Belinda Greer, head of English Schools Foundation, acknowledges schools operate ‘within the law of the land’, but maintains students will still be encouraged to think critically. Photo: May Tse Belinda Greer, head of English Schools Foundation, acknowledges schools operate ‘within the law of the land’, but maintains students will still be encouraged to think critically. Photo: May Tse
Belinda Greer, head of English Schools Foundation, acknowledges schools operate ‘within the law of the land’, but maintains students will still be encouraged to think critically. Photo: May Tse

exclusive | Hong Kong’s largest international school group reviewing curriculum to ‘make sure everybody is safe’ after national security law’s passage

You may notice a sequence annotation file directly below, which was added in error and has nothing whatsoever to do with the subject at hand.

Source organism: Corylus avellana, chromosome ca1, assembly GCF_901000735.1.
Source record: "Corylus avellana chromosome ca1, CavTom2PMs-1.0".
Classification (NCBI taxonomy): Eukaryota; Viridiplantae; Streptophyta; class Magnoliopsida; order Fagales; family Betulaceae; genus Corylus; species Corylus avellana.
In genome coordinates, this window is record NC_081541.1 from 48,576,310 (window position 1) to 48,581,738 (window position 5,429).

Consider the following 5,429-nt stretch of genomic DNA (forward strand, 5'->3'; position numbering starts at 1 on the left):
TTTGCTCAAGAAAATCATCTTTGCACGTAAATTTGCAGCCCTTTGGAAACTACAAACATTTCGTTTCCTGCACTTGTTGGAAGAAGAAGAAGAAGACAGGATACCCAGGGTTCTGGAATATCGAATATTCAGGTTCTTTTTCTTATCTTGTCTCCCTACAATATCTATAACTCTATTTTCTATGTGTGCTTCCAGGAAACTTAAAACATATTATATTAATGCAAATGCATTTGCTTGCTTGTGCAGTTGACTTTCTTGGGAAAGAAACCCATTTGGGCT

• English Schools Foundation head acknowledges schools operate ‘within the law of the land’, but maintains students will still be encouraged to think critically
  • ‘At this point in time’ curriculum will continue as is, she adds

Topic |   Hong Kong national security law (NSL)
Belinda Greer, head of English Schools Foundation, acknowledges schools operate ‘within the law of the land’, but maintains students will still be encouraged to think critically. Photo: May Tse Belinda Greer, head of English Schools Foundation, acknowledges schools operate ‘within the law of the land’, but maintains students will still be encouraged to think critically. Photo: May Tse
Belinda Greer, head of English Schools Foundation, acknowledges schools operate ‘within the law of the land’, but maintains students will still be encouraged to think critically. Photo: May Tse
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